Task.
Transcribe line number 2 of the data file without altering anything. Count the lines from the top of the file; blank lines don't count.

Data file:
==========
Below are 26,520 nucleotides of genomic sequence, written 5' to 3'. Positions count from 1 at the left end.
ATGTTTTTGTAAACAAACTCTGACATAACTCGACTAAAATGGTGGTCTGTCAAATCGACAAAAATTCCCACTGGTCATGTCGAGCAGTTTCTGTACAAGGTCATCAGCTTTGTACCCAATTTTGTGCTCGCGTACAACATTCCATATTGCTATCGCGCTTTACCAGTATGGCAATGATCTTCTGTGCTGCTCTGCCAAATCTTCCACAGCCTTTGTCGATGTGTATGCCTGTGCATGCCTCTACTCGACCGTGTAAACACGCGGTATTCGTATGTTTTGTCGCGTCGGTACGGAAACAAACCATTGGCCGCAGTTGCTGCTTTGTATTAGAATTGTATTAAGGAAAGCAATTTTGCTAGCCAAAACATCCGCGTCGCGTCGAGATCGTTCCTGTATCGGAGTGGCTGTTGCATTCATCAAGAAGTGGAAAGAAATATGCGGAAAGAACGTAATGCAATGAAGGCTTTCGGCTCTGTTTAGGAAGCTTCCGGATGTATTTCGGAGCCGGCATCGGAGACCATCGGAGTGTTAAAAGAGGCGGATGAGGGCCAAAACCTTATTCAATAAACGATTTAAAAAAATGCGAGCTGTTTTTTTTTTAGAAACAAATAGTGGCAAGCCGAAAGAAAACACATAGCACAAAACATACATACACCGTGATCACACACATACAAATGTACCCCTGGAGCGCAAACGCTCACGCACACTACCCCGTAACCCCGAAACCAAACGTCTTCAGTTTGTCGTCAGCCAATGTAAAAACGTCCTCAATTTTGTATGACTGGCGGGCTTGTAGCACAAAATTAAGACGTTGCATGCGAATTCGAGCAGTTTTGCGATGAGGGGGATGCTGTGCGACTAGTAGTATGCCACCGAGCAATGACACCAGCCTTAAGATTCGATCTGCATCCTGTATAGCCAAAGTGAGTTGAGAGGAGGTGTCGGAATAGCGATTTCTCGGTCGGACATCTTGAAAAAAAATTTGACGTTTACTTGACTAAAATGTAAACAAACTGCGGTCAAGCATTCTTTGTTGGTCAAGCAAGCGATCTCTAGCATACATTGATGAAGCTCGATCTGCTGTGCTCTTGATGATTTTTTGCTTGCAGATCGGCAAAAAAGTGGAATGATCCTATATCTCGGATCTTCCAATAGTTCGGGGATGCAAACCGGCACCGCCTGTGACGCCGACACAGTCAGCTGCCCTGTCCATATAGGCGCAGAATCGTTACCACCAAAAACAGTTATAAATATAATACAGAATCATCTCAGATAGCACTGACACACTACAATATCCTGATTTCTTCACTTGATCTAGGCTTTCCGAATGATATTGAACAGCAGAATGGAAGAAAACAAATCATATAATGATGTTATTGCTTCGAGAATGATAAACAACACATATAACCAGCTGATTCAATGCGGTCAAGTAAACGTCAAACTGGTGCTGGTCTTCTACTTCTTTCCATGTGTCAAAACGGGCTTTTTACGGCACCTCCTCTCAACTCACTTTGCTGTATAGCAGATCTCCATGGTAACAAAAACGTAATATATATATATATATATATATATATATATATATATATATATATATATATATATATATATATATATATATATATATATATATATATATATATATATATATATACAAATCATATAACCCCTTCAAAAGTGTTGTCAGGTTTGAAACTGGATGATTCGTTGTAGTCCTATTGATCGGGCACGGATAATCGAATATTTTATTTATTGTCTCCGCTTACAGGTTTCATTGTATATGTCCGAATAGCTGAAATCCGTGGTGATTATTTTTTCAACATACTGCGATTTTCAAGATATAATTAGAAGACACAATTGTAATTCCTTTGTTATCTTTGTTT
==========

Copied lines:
ATGTTTTTGTAAACAAACTCTGACATAACTCGACTAAAATGGTGGTCTGTCAAATCGACAAAAATTCCCACTGGTCATGTCGAGCAGTTTCTGTACAAGGTCATCAGCTTTGTACCCAATTTTGTGCTCGCGTACAACATTCCATATTGCTATCGCGCTTTACCAGTATGGCAATGATCTTCTGTGCTGCTCTGCCAAATCTTCCACAGCCTTTGTCGATGTGTATGCCTGTGCATGCCTCTACTCGACCGTGTAAACACGCGGTATTCGTATGTTTTGTCGCGTCGGTACGGAAACAAACCATTGGCCGCAGTTGCTGCTTTGTATTAGAATTGTATTAAGGAAAGCAATTTTGCTAGCCAAAACATCCGCGTCGCGTCGAGATCGTTCCTGTATCGGAGTGGCTGTTGCATTCATCAAGAAGTGGAAAGAAATATGCGGAAAGAACGTAATGCAATGAAGGCTTTCGGCTCTGTTTAGGAAGCTTCCGGATGTATTTCGGAGCCGGCATCGGAGACCATCGGAGTGTTAAAAGAGGCGGATGAGGGCCAAAACCTTATTCAATAAACGATTTAAAAAAATGCGAGCTGTTTTTTTTTTAGAAACAAATAGTGGCAAGCCGAAAGAAAACACATAGCACAAAACATACATACACCGTGATCACACACATACAAATGTACCCCTGGAGCGCAAACGCTCACGCACACTACCCCGTAACCCCGAAACCAAACGTCTTCAGTTTGTCGTCAGCCAATGTAAAAACGTCCTCAATTTTGTATGACTGGCGGGCTTGTAGCACAAAATTAAGACGTTGCATGCGAATTCGAGCAGTTTTGCGATGAGGGGGATGCTGTGCGACTAGTAGTATGCCACCGAGCAATGACACCAGCCTTAAGATTCGATCTGCATCCTGTATAGCCAAAGTGAGTTGAGAGGAGGTGTCGGAATAGCGATTTCTCGGTCGGACATCTTGAAAAAAAATTTGACGTTTACTTGACTAAAATGTAAACAAACTGCGGTCAAGCATTCTTTGTTGGTCAAGCAAGCGATCTCTAGCATACATTGATGAAGCTCGATCTGCTGTGCTCTTGATGATTTTTTGCTTGCAGATCGGCAAAAAAGTGGAATGATCCTATATCTCGGATCTTCCAATAGTTCGGGGATGCAAACCGGCACCGCCTGTGACGCCGACACAGTCAGCTGCCCTGTCCATATAGGCGCAGAATCGTTACCACCAAAAACAGTTATAAATATAATACAGAATCATCTCAGATAGCACTGACACACTACAATATCCTGATTTCTTCACTTGATCTAGGCTTTCCGAATGATATTGAACAGCAGAATGGAAGAAAACAAATCATATAATGATGTTATTGCTTCGAGAATGATAAACAACACATATAACCAGCTGATTCAATGCGGTCAAGTAAACGTCAAACTGGTGCTGGTCTTCTACTTCTTTCCATGTGTCAAAACGGGCTTTTTACGGCACCTCCTCTCAACTCACTTTGCTGTATAGCAGATCTCCATGGTAACAAAAACGTAATATATATATATATATATATATATATATATATATATATATATATATATATATATATATATATATATATATATATATATATATATATATATATATATATATATACAAATCATATAACCCCTTCAAAAGTGTTGTCAGGTTTGAAACTGGATGATTCGTTGTAGTCCTATTGATCGGGCACGGATAATCGAATATTTTATTTATTGTCTCCGCTTACAGGTTTCATTGTATATGTCCGAATAGCTGAAATCCGTGGTGATTATTTTTTCAACATACTGCGATTTTCAAGATATAATTAGAAGACACAATTGTAATTCCTTTGTTATCTTTGTTT